1988: The Ant and the Grasshopper

John Tranter: The Ant and the Grasshopper — a personal view.
A talk at the University of NSW, Sunday 14 August 1988

  A Poem titled ‘Braille’

Paragraph 1 follows:

Introduction: I’m going to take advantage of a captive audience to read a poem to you. You know, it’s odd, the kind of things that end up in a poem. Mallarmé said that everything exists in order to end in a book; I think that’s a little presumptuous, to say the least. But this poem does have lots of bits and pieces of my life in it. I was asked to edit a book of my poems for the Royal Blind Society; they were translating it into braille, and the editing decisions you have to make for a braille reader are strange and peculiar. I had just bought an ice-block tray that made ice-blocks in a particular shape; an anthology I’d edited had just been set on a course, somewhere in Academia; I’d been thinking about post-Modern architecture and the fashion for those buildings that are all shiny — imagine a whole city full of them, each reflecting the other. Anyway, related to all that, a poem about one version of the academic experience. It’s called ‘Braille’. Reads poem:

2:

It’s a job — teaching half-blind adolescents
complex and fascinating lies. As you
flip open the textbook a photograph
of someone oddly familiar
leaps off the page — yes, it’s you,
though disguised awkwardly, and the subject
of a damaging attack. Look, there –
the career you took so long to build lies
crushed and broken like a truck in a compactor:
now you’ll have to teach that too.
While your self-respect is convalescing
they keep you busy gluing up the cracks
in the one-way mirror with a two-part adhesive.
And outside, clearing the lawn of debris,
you can see yourself reflected in the silverfoil
that covers the glass walls of this asylum
and somehow paints it blue. Much later,
in the Bar, your drink dissolves its ice-block
shaped like Australia while a young student
stares hard at her gift, a mouth painting —
the ice-block disappears, and that’s how long she takes
to make a wish, crossing her fingers
and poking her tongue out, but it’s only art,
and the ‘Portrait of Teacher with a White Cane’
lies doggo. Galloping for the goal-posts
at the end of your mind
your need to kiss her collides head-on with your
image of yourself — you see sparks, then
everything’s just like it used to be, only
more so — deft as handwriting in italic.
Believing in it makes it real,
you tell her; and she does.

3:

Back to prose.

  A Modest Proposal

4:

It’s occurred to me that any full analysis of the relation between creative writers and academics working in the field of literature should perhaps also consider the relation between, say, practising psychologists and academic research psychologists; I have in mind a psychologist I knew once whose job involved administering mental tests to measure the precise amount of brain damage suffered by young men who’d been involved in motor-cycle accidents and had the top of their heads taken off — some of these young men were old friends of his, from his own youth as a member of a motor-bike club. The work he did might be compared with, say, the work of someone developing an elegant new theory of the ego as a cultural construct.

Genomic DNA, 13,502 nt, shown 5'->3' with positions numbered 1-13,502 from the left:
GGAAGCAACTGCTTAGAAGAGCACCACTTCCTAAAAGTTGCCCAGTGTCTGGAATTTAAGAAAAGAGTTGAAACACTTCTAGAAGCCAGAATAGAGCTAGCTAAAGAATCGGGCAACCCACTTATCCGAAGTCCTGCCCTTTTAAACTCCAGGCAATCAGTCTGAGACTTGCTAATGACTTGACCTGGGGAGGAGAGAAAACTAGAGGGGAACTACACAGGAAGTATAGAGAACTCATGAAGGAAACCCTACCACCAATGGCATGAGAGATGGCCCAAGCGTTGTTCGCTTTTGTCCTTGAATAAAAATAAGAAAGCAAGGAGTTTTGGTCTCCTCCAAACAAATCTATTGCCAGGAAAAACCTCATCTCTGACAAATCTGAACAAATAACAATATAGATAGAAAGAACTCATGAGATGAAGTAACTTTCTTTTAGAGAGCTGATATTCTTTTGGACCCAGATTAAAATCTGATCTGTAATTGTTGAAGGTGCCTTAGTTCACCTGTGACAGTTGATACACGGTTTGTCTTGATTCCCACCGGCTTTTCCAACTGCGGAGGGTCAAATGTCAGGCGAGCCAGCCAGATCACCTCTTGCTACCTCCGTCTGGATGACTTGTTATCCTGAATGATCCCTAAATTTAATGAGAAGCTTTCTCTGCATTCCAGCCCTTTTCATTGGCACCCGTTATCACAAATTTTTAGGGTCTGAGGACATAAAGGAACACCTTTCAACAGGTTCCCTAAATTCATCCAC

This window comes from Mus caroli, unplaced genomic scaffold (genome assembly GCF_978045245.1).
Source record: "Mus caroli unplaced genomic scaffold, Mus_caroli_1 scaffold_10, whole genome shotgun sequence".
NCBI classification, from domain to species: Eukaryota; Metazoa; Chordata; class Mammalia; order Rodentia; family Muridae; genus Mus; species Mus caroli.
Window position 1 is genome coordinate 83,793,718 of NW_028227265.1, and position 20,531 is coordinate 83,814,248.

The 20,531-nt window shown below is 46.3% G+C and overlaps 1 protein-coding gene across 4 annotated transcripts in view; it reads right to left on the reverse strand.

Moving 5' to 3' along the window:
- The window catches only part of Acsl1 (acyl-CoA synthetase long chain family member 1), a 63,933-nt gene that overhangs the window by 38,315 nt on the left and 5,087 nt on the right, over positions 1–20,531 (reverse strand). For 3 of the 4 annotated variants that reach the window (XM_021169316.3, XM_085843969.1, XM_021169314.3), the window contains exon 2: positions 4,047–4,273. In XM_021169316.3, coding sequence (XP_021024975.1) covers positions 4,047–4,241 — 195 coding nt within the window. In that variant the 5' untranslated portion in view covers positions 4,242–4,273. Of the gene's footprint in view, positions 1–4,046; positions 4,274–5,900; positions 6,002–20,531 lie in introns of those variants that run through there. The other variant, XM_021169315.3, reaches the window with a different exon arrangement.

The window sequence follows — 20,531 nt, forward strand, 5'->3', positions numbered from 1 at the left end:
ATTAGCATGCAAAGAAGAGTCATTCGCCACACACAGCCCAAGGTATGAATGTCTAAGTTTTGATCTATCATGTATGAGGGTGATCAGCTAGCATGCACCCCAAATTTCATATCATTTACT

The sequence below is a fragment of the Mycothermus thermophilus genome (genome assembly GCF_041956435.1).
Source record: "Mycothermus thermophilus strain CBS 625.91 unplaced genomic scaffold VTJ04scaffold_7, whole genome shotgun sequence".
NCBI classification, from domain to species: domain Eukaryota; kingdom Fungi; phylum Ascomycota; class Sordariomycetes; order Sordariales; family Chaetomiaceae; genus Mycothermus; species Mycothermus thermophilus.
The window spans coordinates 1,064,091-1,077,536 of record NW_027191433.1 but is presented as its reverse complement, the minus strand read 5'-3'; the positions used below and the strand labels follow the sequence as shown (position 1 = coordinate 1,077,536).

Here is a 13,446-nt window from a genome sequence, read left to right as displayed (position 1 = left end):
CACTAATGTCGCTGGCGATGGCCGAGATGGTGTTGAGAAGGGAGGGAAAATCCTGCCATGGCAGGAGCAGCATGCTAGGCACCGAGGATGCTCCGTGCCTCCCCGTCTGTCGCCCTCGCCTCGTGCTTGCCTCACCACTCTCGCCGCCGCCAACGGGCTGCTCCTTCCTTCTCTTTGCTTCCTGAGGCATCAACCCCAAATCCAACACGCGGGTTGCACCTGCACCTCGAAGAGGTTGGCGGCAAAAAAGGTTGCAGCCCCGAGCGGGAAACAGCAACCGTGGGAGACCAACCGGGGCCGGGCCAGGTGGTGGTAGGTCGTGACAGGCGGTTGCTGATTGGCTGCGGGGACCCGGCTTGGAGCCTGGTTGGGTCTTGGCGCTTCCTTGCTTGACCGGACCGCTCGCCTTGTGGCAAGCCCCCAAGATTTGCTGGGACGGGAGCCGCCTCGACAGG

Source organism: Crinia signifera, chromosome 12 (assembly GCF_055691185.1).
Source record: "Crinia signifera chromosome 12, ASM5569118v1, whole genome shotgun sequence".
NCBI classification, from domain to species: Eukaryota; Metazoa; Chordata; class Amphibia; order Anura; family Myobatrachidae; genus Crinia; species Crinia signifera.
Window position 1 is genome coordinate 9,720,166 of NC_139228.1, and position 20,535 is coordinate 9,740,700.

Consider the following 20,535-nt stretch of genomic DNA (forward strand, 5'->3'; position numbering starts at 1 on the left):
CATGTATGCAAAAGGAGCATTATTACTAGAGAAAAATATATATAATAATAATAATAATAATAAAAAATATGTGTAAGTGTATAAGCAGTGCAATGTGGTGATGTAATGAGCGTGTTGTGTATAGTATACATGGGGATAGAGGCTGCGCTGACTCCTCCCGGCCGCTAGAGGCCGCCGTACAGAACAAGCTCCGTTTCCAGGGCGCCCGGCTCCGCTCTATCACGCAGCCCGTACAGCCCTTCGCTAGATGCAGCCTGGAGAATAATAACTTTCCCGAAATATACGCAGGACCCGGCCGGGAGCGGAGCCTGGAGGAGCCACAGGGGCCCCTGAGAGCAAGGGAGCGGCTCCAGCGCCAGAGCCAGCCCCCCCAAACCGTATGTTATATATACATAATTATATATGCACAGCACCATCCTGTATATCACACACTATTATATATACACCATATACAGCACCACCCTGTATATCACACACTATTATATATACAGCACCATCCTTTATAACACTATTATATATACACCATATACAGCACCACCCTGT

5:

As it happens, I owe my life to this man, Brian Hazel, who persuaded me to wear a crash helmet every time I got on a motor bike. The crash helmet I happened to be wearing, one night in 1971 — the night I decided to give up riding motor-bikes — now has a dent in the front you can poke your fist through.

6:

Such a properly wide-ranging analysis of the relation between creative writers and academics working in the field of literature might also interest itself in the relation between the kind of practical scientific work done at the CSIRO — to do with the design of a more economical steel-plate rolling mill, let’s say — and the teaching of the history and philosophy of science at this university.

7:

It might also look at the inter-relationship between the theory, development and application of new surgical procedures involving lasers, on the one hand, and the work of a busy practising surgeon on the other.

8:

Such an analysis might also consider the fact that writers sell their product in a free-market capitalist economy, like, say, used-car salesmen, painters of modern art, or prostitutes; whereas academics are paid a regular yearly wage in a closed-shop professional contract economy, like doctors, accountants, or sewage engineers.

9:

Such an analysis might note that most academic work is collective and conservative by its very nature — the discovery, collection, conservation, preservation, collation, comparison, study, judging, exegesis and teaching of works of literature has a lot in common with the work done in a medieval scriptorium, or, to wax poetic and mellifluous for a moment, in a bee-hive.

10:

Whereas the work done by a creative writer (since the Renaissance, at least) is essentially individualistic, competitive, partial, and selfish.

11:

But the kind of analysis I’m suggesting — thorough, balanced, and fair — is properly the task of an academic. I’m not an academic; I’m one of those selfish individuals; and what I want to talk about today is based on my own limited personal experience. I have some observations to offer, some whinges and — as Eliot said of his long poem ‘The Waste Land’ — some rhythmical grumblings, but no real theories, at least not of the type I’ve just been hinting at, and I certainly have no answers.